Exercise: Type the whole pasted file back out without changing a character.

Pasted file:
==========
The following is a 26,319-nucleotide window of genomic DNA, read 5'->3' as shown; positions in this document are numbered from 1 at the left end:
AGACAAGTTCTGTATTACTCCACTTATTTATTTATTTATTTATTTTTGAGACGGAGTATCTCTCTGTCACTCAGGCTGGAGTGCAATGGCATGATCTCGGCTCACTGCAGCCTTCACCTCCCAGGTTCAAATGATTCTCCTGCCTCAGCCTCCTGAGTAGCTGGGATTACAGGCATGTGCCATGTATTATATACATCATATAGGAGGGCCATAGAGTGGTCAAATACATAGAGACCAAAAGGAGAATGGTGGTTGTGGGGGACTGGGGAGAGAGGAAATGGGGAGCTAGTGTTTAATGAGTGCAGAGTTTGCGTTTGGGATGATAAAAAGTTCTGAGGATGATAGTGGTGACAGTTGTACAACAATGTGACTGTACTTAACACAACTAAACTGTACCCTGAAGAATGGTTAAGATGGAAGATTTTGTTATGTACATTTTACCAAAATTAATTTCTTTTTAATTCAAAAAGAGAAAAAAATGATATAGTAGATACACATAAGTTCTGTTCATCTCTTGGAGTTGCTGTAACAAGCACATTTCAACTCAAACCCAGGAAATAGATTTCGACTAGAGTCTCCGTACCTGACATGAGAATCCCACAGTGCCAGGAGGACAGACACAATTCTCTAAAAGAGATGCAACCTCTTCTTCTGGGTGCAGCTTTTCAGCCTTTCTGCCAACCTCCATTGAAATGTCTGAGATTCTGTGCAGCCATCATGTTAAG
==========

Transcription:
The following is a 26,319-nucleotide window of genomic DNA, read 5'->3' as shown; positions in this document are numbered from 1 at the left end:
AGACAAGTTCTGTATTACTCCACTTATTTATTTATTTATTTATTTTTGAGACGGAGTATCTCTCTGTCACTCAGGCTGGAGTGCAATGGCATGATCTCGGCTCACTGCAGCCTTCACCTCCCAGGTTCAAATGATTCTCCTGCCTCAGCCTCCTGAGTAGCTGGGATTACAGGCATGTGCCATGTATTATATACATCATATAGGAGGGCCATAGAGTGGTCAAATACATAGAGACCAAAAGGAGAATGGTGGTTGTGGGGGACTGGGGAGAGAGGAAATGGGGAGCTAGTGTTTAATGAGTGCAGAGTTTGCGTTTGGGATGATAAAAAGTTCTGAGGATGATAGTGGTGACAGTTGTACAACAATGTGACTGTACTTAACACAACTAAACTGTACCCTGAAGAATGGTTAAGATGGAAGATTTTGTTATGTACATTTTACCAAAATTAATTTCTTTTTAATTCAAAAAGAGAAAAAAATGATATAGTAGATACACATAAGTTCTGTTCATCTCTTGGAGTTGCTGTAACAAGCACATTTCAACTCAAACCCAGGAAATAGATTTCGACTAGAGTCTCCGTACCTGACATGAGAATCCCACAGTGCCAGGAGGACAGACACAATTCTCTAAAAGAGATGCAACCTCTTCTTCTGGGTGCAGCTTTTCAGCCTTTCTGCCAACCTCCATTGAAATGTCTGAGATTCTGTGCAGCCATCATGTTAAG